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Solar Geoengineering: Innovative Technologies to Offset Climate Change
April 8, 7:00 pm - 8:00 pm
Presented in partnership with William Jewell College
The massive 1991 eruption of Mount Pinatubo in the Philippines spewed enough sulfur into the air to cool the planet’s temperature 1 degree F for a year. Is it possible to replicate this process by injecting substances into the atmosphere to displace sunlight and cool the planet? It is one of several hypothetical technologies within the field of solar geoengineering that could counteract temperature rise by reflecting sunlight away from the Earth’s surface.
Join solar geoengineering expert Dr. David Keith from Harvard University, in conversation with William Jewell College professors Dr. Will Lindquist and Dr. Rose Reynolds, to explore the possibilities, challenges, risks, and uncertainties of developing technologies to cool the Earth by reflecting solar radiation back to space.
Dr. David Keith has worked near the interface between climate science, energy technology, and public policy for twenty-five years. He took first prize in Canada’s national physics prize exam, won MIT’s prize for excellence in experimental physics, and was one of TIME magazine’s Heroes of the Environment. Best known for work on solar geoengineering, Professor Keith’s analytical work has ranged from the climatic impacts of large-scale wind power to an early critique of the prospects for hydrogen fuel. David has built a high-accuracy infrared spectrometer for NASA’s ER-2 and developed new methods for reservoir engineering increase the safety of stored CO2. Dr. Keith is Professor of Applied Physics in the School of Engineering and Applied Sciences and Professor of Public Policy in the Harvard Kennedy School. He spends about a third of his time in Calgary, where he helps lead Carbon Engineering a company developing technology to capture of CO2 from ambient air. He earned BS in physics from the University of Toronto and a PhD in experimental physics from MIT.
Dr. Will Lindquist, Associate Professor of Civil Engineering at William Jewell College, teaches introductory courses as well as structural engineering and materials. His research interests include concrete durability, fatigue cracking in steel girder bridges and bridge stability during construction. He is a district director for Tau Beta Pi and previously served as the concrete research engineer for the Kansas Department of Transportation. He also is one of 12 Kansas City-area educators serving on the Keystone Innovation District’s Standing Committee for Research and Advanced Studies. This group is working to advance innovation, research, creativity, and corporate engagement in Kansas City’s 18th Street corridor. He earned a BS, MS, and PhD from the University of Kansas.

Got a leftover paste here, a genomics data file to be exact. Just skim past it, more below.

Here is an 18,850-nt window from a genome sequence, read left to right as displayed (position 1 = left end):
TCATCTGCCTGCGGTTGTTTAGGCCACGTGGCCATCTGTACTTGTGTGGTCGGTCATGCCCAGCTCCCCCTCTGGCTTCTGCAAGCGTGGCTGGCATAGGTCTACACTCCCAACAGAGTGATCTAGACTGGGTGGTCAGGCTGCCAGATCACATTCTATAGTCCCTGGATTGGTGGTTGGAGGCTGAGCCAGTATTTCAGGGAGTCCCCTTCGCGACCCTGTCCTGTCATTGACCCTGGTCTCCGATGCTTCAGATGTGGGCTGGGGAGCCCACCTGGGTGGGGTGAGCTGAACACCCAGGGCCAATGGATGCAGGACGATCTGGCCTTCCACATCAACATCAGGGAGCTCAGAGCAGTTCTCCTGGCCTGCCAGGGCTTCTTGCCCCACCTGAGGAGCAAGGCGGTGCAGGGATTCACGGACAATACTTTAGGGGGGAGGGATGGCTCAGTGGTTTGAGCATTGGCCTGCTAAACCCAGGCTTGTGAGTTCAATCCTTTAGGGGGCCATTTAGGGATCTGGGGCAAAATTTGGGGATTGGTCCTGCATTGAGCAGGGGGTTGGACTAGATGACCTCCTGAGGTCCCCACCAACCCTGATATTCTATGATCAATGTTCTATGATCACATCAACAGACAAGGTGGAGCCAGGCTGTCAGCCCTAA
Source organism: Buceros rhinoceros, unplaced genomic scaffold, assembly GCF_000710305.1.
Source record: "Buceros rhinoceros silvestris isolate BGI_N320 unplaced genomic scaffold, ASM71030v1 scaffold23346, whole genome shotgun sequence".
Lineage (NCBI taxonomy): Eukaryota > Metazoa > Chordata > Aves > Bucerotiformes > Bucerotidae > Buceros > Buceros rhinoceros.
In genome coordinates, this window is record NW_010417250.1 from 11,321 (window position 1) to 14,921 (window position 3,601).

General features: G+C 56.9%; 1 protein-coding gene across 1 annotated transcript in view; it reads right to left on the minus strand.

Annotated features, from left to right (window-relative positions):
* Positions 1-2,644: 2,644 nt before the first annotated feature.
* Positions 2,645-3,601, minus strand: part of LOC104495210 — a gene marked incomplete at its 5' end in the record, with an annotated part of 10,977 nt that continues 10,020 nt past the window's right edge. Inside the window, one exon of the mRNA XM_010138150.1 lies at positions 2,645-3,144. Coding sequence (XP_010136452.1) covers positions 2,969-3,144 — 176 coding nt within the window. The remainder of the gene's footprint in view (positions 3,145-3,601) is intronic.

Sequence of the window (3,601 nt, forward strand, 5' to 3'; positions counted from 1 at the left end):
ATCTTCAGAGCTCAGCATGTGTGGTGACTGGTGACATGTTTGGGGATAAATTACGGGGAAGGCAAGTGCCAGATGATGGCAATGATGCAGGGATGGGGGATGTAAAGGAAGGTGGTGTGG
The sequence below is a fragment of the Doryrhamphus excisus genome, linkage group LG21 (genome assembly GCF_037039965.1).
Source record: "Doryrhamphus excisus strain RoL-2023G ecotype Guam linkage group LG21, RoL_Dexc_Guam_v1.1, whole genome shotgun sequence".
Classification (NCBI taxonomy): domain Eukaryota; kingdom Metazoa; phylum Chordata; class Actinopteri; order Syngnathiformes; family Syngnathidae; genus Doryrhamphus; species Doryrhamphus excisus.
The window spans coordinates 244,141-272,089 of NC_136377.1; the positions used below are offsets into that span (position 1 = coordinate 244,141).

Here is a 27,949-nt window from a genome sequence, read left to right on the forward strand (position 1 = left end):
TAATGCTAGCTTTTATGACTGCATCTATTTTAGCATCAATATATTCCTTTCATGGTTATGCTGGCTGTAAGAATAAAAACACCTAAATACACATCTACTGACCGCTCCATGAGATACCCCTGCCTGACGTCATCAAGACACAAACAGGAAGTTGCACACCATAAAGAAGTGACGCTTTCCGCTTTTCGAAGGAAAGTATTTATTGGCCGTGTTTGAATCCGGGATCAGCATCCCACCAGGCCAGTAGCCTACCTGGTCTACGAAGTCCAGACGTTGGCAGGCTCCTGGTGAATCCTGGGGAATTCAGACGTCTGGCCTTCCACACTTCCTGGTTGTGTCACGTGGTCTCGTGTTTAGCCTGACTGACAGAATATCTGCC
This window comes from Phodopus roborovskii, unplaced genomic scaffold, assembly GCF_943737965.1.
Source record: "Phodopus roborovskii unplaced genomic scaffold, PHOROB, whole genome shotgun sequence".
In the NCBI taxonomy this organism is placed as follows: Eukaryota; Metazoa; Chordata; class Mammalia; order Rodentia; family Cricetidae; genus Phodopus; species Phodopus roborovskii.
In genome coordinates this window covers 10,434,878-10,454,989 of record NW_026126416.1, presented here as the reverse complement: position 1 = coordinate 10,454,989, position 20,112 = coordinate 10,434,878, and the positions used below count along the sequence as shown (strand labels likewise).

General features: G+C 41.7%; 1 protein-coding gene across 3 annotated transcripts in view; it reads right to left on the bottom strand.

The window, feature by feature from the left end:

Dr. Rose Reynolds, Dr. Burnell Landers Professor of Biology at William Jewell College, teaches cell and molecular biology, genetics, molecular genetics, and is a tutor in the Oxbridge Honors Program in Molecular Biology. She was Academic Advisor of the Year for 2014-2015, and Coordinator of the Oxbridge Program in Molecular Biology from 2014-2017. Since beginning at Jewell in 2012, she has published five peer-reviewed manuscripts on the genetics of aging and adaptation to novel environments. Her current research aims to determine the genetic relationship between the capacity of an organism’s cells to respond to stress, and an organism’s lifespan. Dr. Reynolds is faculty sponsor of QUILTBAG and oSTEM, both groups dedicated to the support of LGBTQ+ students at Jewell. She earned BS in life sciences from Arizona State University and a PhD in ecology and evolutionary biology from the University of Illinois.
Accessing the program
This free, livestream program will take place via Zoom. Registration is currently open and will remain open until the event has ended. After you register you will receive an email with a link to join the session.
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Further reading at the Linda Hall Library
- Fitzgerald, Joan. Greenovation: Urban Leadership on Climate Change. New York: Oxford University Press, 2020.
- Mildenberger, Matto. Carbon Captured: How Business and Labor Control Climate Politics. Cambridge: The MIT Press, 2020.
- Morton, Oliver. The Planet Remade: How Geoengineering Could Change the World. Princeton: Princeton University Press, 2016.
This program is funded by the Ewing Marion Kauffman Foundation. Its content is solely the responsibility of the Linda Hall Library.